In message <[EMAIL PROTECTED]>, Tony Fin ch writes: >On Sat, 6 Jan 2007, M. Warner Losh wrote: >> >> OSes usually deal with timestamps all the time for various things. To >> find out how much CPU to bill a process, to more mondane things. >> Having to do all these gymnastics is going to hurt performance. > >That's why leap second handling should be done in userland as part of the >conversion from clock (scalar) time to civil (broken-down) time.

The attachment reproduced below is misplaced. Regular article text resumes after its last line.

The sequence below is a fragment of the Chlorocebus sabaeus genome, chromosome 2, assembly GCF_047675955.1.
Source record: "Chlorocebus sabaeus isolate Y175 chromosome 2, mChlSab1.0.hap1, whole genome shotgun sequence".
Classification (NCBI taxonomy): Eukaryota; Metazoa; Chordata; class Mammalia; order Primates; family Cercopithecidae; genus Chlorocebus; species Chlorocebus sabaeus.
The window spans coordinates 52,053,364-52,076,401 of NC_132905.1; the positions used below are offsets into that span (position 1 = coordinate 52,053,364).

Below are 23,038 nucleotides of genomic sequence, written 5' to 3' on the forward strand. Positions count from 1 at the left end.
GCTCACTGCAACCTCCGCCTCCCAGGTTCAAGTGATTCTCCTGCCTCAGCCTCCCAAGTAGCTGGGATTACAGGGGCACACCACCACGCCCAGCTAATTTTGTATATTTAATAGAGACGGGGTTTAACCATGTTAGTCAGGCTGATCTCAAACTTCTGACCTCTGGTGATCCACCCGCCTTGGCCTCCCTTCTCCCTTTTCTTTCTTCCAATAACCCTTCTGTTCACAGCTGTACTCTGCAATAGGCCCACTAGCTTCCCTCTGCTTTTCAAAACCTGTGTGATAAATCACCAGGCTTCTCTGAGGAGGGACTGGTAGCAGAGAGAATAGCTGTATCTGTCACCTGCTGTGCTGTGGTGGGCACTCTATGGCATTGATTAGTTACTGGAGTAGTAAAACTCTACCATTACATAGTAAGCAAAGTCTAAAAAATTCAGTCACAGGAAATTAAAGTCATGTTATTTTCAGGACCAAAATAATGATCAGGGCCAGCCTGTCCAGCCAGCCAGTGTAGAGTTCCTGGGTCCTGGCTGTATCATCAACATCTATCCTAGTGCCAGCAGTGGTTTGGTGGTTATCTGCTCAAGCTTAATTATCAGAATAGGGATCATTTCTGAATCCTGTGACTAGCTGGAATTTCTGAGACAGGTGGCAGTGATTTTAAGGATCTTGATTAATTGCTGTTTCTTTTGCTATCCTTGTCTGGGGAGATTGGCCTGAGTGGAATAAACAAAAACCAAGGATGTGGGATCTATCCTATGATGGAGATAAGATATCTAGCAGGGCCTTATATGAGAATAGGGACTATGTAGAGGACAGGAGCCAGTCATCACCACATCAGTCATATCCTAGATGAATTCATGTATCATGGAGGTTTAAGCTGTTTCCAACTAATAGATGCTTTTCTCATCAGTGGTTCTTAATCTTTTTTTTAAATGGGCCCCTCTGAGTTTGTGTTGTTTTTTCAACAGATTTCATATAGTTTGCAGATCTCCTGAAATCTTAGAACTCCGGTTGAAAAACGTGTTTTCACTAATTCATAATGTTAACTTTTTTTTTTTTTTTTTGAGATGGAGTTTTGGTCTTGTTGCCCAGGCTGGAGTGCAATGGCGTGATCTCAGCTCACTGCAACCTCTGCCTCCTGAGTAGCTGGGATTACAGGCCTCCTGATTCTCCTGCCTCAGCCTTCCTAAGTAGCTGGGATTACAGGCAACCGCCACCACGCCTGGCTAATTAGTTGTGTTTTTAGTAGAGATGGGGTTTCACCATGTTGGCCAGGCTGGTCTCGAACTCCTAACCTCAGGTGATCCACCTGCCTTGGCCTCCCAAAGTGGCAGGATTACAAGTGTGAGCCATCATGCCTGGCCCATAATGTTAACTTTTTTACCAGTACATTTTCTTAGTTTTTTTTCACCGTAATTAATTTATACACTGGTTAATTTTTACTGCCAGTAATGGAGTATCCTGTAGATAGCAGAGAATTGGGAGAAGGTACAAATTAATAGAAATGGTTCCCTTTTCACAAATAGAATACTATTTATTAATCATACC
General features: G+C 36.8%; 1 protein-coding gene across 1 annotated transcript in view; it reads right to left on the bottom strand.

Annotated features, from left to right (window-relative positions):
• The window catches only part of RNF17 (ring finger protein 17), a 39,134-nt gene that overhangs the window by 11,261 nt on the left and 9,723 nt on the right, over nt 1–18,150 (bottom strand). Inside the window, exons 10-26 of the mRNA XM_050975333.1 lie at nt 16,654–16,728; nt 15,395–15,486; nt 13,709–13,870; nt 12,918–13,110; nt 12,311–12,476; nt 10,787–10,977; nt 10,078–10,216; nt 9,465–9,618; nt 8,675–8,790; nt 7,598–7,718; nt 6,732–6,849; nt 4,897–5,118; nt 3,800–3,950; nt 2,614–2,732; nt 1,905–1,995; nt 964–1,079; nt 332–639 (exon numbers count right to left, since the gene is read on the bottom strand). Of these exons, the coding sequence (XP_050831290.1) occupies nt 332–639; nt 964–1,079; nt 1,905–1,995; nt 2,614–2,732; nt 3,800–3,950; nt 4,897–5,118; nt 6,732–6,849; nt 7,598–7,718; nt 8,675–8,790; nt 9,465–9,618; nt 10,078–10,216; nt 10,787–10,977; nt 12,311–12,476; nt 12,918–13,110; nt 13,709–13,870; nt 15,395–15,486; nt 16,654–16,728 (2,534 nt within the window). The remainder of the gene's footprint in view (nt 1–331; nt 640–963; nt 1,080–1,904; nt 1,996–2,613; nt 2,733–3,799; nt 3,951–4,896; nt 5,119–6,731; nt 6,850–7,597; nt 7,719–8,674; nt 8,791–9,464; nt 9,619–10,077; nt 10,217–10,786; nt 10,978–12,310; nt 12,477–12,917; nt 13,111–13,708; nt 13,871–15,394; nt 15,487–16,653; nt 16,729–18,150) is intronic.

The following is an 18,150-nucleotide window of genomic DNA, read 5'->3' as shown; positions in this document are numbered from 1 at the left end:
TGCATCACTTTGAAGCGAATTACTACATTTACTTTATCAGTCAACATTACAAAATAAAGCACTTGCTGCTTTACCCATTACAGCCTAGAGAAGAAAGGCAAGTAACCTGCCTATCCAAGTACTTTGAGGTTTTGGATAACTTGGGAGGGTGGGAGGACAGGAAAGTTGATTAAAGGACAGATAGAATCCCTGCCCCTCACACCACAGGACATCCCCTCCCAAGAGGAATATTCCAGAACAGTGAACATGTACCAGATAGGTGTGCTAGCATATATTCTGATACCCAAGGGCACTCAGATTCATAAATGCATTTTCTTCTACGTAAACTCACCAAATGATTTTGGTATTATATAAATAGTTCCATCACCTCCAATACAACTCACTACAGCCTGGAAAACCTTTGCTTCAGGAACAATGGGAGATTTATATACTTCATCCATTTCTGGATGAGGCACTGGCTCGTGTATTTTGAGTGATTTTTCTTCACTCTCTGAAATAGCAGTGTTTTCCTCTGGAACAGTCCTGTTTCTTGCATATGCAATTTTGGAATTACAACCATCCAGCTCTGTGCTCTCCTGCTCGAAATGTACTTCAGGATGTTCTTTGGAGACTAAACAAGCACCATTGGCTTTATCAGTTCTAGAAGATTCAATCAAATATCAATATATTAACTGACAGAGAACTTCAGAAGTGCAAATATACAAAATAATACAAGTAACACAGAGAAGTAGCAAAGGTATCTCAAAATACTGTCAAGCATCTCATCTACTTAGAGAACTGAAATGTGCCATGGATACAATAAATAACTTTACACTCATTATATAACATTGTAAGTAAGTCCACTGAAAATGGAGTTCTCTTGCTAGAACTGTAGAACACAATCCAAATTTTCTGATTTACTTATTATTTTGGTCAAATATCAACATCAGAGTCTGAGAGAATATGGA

I would agree with you in theory, but badly designed filesystems like FAT store timestamps in encoded YMDHMS format, so the kernel need to know the trick as well. (There are other examples, but not as well known). -- Poul-Henning Kamp | UNIX since Zilog Zeus 3.20 [EMAIL PROTECTED] | TCP/IP since RFC 956 FreeBSD committer | BSD since 4.3-tahoe Never attribute to malice what can adequately be explained by incompetence.